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Saw II: Flesh And Blood had a lot to prove to me. I'm always skeptical of games based on movie licenses, even when I like the licenses. The Saw films never bowled me over so right from the start my relationship with this video game was strained.

The very first gameplay act of the game confirmed my prejudice. The main character, Michael, wakes up with an iron maiden-like device attached to his neck. In a few minutes, the device will close on his head and kill him. An X-ray image nearby shows him that the key is implanted beneath his eye. The player needs to cut the stitches on his lower eyelid with a scalpel (controlled with the analog stick) and then dig out the key. Ew.

Once the casual gore is out of the way, though, Saw II settles into a puzzle/adventure groove. The character must traverse this large labyrinth that the Jigsaw Killer has dumped him in. Soon after removing that steel trap from his head, Michael comes to a locked door. A series of stone rings are set in the middle of the door. Glancing at a nearby mirror, the player will notice the elaborate tattoo carved into Michael's chest. To get through the door, you must rearrange the rings on it so they match the tattoo.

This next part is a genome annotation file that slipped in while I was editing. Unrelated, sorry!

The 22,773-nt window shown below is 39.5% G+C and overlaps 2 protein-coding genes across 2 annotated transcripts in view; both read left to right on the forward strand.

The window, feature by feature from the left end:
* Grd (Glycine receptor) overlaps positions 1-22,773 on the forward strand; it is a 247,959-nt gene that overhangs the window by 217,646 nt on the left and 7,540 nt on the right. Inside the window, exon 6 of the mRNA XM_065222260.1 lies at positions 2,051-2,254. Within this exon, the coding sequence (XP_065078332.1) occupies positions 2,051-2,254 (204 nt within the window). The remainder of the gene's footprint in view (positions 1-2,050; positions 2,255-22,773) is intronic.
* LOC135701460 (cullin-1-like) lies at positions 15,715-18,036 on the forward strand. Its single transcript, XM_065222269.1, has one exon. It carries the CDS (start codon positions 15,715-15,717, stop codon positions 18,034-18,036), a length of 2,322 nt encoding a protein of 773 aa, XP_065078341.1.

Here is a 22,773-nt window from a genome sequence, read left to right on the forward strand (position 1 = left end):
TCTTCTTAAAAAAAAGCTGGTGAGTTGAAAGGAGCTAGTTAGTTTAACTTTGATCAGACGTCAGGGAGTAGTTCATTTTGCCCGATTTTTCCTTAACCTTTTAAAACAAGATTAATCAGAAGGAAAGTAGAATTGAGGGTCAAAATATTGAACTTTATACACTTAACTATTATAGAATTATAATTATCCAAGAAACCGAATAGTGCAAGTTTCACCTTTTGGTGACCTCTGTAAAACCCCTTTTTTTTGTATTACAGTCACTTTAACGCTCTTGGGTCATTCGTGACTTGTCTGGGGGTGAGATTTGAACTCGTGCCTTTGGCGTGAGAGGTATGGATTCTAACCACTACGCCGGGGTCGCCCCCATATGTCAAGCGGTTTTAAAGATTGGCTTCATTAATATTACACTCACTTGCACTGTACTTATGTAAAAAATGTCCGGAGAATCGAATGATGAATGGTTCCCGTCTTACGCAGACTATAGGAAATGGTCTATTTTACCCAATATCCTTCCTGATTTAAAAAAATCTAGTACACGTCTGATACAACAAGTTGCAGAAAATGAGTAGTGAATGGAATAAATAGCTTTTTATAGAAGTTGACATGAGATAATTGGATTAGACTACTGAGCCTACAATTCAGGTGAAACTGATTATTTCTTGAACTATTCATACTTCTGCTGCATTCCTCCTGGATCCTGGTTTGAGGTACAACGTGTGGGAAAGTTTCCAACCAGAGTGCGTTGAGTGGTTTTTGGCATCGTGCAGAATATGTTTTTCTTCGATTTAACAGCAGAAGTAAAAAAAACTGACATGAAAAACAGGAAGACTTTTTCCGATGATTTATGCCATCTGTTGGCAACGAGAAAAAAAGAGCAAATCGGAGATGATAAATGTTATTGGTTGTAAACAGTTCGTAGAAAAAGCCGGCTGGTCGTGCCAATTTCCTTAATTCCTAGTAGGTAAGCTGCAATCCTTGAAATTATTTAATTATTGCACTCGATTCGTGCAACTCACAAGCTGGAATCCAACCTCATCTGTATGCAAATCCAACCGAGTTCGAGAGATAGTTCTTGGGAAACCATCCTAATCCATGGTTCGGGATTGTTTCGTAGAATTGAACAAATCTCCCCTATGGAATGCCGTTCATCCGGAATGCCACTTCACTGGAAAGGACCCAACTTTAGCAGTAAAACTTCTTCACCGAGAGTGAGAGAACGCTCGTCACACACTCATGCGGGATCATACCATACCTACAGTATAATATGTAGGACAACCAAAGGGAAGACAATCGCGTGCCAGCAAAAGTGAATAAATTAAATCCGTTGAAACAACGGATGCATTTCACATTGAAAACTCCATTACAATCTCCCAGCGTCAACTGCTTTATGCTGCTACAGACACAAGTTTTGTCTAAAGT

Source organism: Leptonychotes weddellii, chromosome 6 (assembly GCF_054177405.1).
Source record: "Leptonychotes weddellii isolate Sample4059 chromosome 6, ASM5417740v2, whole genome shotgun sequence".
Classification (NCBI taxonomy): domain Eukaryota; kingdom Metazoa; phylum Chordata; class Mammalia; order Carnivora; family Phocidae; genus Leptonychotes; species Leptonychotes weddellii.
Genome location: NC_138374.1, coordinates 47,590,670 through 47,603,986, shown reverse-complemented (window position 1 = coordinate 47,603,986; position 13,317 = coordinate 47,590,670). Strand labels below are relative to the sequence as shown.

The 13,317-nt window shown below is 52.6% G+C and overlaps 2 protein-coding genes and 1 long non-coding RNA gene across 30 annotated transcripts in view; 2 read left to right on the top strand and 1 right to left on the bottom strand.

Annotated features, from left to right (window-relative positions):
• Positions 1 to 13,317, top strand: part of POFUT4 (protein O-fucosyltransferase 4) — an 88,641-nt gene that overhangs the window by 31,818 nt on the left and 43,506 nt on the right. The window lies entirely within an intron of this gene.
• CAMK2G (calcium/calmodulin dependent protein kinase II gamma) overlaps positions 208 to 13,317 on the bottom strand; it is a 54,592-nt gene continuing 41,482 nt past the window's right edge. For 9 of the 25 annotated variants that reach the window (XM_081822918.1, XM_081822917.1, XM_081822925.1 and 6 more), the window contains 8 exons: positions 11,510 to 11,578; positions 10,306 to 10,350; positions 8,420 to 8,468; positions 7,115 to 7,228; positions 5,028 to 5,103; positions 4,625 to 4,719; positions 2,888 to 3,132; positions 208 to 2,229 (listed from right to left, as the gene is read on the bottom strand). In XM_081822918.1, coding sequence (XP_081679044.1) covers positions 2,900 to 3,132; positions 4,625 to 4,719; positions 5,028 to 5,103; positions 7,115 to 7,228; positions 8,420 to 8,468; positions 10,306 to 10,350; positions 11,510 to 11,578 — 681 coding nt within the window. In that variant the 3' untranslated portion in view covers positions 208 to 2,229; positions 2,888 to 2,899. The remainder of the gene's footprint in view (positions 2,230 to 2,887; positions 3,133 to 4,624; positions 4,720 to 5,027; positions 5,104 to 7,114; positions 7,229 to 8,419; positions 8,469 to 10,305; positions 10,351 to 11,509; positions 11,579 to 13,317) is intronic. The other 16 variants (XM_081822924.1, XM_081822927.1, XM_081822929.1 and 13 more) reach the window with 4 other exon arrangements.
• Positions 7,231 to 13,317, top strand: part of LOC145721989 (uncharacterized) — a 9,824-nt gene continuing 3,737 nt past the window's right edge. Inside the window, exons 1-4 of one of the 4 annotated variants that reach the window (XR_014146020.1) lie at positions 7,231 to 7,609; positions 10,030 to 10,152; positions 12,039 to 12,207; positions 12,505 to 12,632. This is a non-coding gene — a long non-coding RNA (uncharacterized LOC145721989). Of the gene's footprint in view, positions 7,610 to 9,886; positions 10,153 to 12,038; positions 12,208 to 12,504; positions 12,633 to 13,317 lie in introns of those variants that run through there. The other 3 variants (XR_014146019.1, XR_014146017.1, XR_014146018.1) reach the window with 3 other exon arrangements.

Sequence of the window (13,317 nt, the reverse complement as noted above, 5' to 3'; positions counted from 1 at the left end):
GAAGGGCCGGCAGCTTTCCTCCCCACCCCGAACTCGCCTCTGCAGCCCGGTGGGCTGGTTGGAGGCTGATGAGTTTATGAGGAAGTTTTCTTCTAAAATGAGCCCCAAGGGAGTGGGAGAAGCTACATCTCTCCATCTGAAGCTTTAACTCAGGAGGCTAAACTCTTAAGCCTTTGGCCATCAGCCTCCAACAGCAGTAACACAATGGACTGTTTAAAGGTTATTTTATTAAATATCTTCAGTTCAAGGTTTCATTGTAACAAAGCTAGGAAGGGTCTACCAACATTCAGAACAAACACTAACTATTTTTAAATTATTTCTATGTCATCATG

Yes, it's cake but in time the puzzles will get tougher. The second or third puzzle of the demo tasks players with fixing an electric circuit by rotating sections of wires. Advanced players can keep themselves entertained by solving optional puzzles that earn them Billy dolls, collectibles that in turn net you Achievements/Trophies.

Combat is a sort of puzzle, too. In one scene Michael is confronted by a man with bound hands and a spiked helmet. He can't be harmed so Michael needs to use the environment to kill him. Exploring the room will eventually lead the player to open a door to an elevator shaft. They can then bait the enemy into charging into the shaft and falling to his death.

That's about as far as the game strays toward the action genre. No other combat was shown but it's supposedly driven by Quick Time Events. QTE's are also used to avoid environmental dangers like a guillotine trap or collapsing ceiling. By reducing the acrobatics and combat to simple button prompts, the development team at Zombie Studios is allowed to focus their energies on the puzzle/adventure side of things.

I don't think Saw II is ever going to be able to convince me that the films don't suck. However, I could see myself playing and enjoying this game. It's presenting a tense, dark spin on the adventure genre.

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